On February 24, 2009, Mike and I were sitting on the deck of the pole house Mike and I were building, with our friends Cathy and Tim. The sunset was gorgeous, we were laughing and enjoying each others company when Mike heard the transformer on the property sizzle and pop in that dismaying sound when something touches a live electrical wire. Mike climbed down the stairs and went over to the transformer and said, “Judy, come here.” I could tell by the sound of his voice it was not good. When Cathy and I reached Mike and Tim, he pointed to a mother squirrel monkey with a baby on her back. The mother had been electrocuted and she fallen about 12 feet with the baby still on her back. She was still alive, but seriously injured. She was trying to scamper away, but it was obvious she had been burned on her paws and was having problems moving. She was also disoriented and stunned. The decision was made to bring both of them back to the house and we found a large bucket and Mike picked up the Mother by the tail and dropped her in the bucket with the baby still clutching it’s mother.
We kept the Mother and baby in our bedroom that night and heard a bit of movement during the night and hoped for the best, however, upon arising the next morning, we discovered the mother had died still clutching her baby to her breasts. The baby appeared to be fine. Mike pulled the baby from the dead mother’s arms and it was one of the saddest sights I have ever witnessed. Seeing the mother lay there with her arms still folded over her chest like she was holding her baby made me weep. Mike buried the Mother and we started talking about what to do with the baby.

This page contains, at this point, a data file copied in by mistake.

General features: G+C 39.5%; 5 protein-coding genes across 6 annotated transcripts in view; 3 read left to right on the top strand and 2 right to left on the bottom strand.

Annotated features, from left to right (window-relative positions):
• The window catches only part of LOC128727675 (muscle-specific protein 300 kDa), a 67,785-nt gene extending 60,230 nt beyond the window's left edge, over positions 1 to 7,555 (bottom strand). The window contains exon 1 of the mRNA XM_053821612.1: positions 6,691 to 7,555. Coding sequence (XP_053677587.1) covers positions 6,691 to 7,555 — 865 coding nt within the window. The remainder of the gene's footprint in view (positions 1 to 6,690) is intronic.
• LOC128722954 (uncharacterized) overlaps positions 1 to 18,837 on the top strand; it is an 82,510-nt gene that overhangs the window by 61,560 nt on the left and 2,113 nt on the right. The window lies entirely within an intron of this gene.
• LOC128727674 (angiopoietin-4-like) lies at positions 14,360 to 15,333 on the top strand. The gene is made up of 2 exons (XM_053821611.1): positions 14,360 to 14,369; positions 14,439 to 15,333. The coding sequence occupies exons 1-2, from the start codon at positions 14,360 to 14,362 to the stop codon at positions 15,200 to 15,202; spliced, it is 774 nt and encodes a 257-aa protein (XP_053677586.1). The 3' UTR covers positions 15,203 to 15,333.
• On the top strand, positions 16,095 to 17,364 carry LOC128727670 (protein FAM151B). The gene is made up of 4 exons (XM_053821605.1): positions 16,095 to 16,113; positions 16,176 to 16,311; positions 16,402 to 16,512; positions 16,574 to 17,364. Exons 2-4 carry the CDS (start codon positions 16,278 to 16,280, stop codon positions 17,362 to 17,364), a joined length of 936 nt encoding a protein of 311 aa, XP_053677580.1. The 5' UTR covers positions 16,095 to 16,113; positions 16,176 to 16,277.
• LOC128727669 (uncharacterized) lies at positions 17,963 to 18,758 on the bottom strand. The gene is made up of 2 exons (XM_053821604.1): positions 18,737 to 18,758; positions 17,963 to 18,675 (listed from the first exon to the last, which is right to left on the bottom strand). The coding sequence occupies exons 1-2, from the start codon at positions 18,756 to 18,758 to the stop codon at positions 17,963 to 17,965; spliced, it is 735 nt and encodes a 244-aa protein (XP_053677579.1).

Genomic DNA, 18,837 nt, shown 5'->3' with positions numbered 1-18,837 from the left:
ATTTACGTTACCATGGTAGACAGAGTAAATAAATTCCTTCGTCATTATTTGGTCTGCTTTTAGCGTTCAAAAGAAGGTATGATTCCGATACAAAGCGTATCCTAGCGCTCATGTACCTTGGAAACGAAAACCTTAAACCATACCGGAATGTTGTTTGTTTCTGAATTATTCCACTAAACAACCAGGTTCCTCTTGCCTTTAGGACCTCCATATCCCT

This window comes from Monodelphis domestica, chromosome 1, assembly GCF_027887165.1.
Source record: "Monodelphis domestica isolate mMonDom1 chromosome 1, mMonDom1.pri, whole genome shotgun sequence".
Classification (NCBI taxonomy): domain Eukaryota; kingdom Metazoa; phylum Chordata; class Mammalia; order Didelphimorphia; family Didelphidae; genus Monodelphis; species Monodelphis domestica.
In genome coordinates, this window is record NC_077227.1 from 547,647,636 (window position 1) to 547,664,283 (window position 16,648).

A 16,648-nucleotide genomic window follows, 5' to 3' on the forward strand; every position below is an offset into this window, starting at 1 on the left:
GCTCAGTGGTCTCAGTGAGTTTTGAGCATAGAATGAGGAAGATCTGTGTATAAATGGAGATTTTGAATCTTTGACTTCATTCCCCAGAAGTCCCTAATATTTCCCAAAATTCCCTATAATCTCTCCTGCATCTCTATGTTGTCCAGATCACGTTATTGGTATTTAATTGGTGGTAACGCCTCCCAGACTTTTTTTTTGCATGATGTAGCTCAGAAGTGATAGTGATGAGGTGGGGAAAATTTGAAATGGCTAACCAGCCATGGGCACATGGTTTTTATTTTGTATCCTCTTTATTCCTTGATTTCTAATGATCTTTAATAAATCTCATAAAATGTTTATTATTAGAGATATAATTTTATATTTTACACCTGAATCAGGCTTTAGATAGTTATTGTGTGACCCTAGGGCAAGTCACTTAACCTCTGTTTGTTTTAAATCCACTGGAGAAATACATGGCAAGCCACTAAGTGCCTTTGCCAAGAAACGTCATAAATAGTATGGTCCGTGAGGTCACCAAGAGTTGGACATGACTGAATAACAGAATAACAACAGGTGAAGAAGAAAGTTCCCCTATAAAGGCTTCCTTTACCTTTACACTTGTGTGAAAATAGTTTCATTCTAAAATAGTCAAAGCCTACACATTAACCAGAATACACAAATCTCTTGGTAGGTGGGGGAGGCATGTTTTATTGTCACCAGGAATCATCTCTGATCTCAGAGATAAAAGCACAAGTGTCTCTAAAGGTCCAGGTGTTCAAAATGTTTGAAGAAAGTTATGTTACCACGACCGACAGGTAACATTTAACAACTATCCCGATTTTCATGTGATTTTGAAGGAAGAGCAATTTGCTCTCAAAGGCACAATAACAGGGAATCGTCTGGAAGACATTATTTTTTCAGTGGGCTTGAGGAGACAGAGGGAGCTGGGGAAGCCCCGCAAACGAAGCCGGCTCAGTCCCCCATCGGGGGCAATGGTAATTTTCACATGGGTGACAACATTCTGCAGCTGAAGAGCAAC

Before we came to Costa Rica, I jokingly asked Mike if I could have a monkey. He said only if a monkey fell at our feet. We soon came to realize how prophetic that joke was to become. We decided it was not a good idea to keep the baby monkey. He was building a house and I wasn’t ready to become a full time foster mother. We called an animal rescue in San Jose and they agreed to take the monkey. A tico family offered to take the monkey, but Mike and I ultimately agreed the best course of action would be to rehabilitate the baby monkey to be re-released into the wild. We were going to San Jose in a couple of weeks for some Medical appointments and we would take the baby monkey then.
The baby was waking up about every two and three hours at first for feedings. We were feeding it regular cow’s dry milk very much diluted. We fed him with a tiny visine eye dropper bottle. He would drink so fast and furious; his little stomach looked like a miniature baby Buddha. Due to not enough suckling from his real mother, he took to sucking his thumb. We were to later learn this behavior is not common among baby monkeys in the wild. The baby monkey got very attached to Mike and me right away and would clutch our arms with all of his might using the instincts for holding onto mother monkeys as they jumped through trees with daring leaps and bounds and freefalls.
Mike and I loved this adorable creature, but we were determined the best course of action would be for him to be in a wild live reserve.
Later, the Trip to San Jose.